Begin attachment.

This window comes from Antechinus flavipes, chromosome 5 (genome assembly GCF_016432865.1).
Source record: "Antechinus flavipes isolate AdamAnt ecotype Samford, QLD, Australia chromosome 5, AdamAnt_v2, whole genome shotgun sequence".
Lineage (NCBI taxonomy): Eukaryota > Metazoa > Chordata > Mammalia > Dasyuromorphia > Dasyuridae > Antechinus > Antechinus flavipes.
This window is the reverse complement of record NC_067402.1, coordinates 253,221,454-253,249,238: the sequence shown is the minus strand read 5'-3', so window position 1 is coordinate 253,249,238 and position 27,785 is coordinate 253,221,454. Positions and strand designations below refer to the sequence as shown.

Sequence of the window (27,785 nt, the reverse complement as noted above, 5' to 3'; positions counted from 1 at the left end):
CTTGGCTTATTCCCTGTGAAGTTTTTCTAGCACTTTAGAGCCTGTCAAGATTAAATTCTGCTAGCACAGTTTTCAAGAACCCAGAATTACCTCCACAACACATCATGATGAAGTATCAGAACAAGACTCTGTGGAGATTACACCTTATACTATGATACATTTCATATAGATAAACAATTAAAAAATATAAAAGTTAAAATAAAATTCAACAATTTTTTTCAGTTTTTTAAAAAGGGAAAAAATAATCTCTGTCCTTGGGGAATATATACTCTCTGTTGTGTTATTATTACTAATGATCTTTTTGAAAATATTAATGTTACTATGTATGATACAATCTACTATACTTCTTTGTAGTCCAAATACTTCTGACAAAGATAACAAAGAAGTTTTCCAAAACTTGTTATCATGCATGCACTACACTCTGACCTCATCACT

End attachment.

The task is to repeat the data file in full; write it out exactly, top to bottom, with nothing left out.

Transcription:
This window comes from Antechinus flavipes, chromosome 5 (genome assembly GCF_016432865.1).
Source record: "Antechinus flavipes isolate AdamAnt ecotype Samford, QLD, Australia chromosome 5, AdamAnt_v2, whole genome shotgun sequence".
Lineage (NCBI taxonomy): Eukaryota > Metazoa > Chordata > Mammalia > Dasyuromorphia > Dasyuridae > Antechinus > Antechinus flavipes.
This window is the reverse complement of record NC_067402.1, coordinates 253,221,454-253,249,238: the sequence shown is the minus strand read 5'-3', so window position 1 is coordinate 253,249,238 and position 27,785 is coordinate 253,221,454. Positions and strand designations below refer to the sequence as shown.

Sequence of the window (27,785 nt, the reverse complement as noted above, 5' to 3'; positions counted from 1 at the left end):
CTTGGCTTATTCCCTGTGAAGTTTTTCTAGCACTTTAGAGCCTGTCAAGATTAAATTCTGCTAGCACAGTTTTCAAGAACCCAGAATTACCTCCACAACACATCATGATGAAGTATCAGAACAAGACTCTGTGGAGATTACACCTTATACTATGATACATTTCATATAGATAAACAATTAAAAAATATAAAAGTTAAAATAAAATTCAACAATTTTTTTCAGTTTTTTAAAAAGGGAAAAAATAATCTCTGTCCTTGGGGAATATATACTCTCTGTTGTGTTATTATTACTAATGATCTTTTTGAAAATATTAATGTTACTATGTATGATACAATCTACTATACTTCTTTGTAGTCCAAATACTTCTGACAAAGATAACAAAGAAGTTTTCCAAAACTTGTTATCATGCATGCACTACACTCTGACCTCATCACT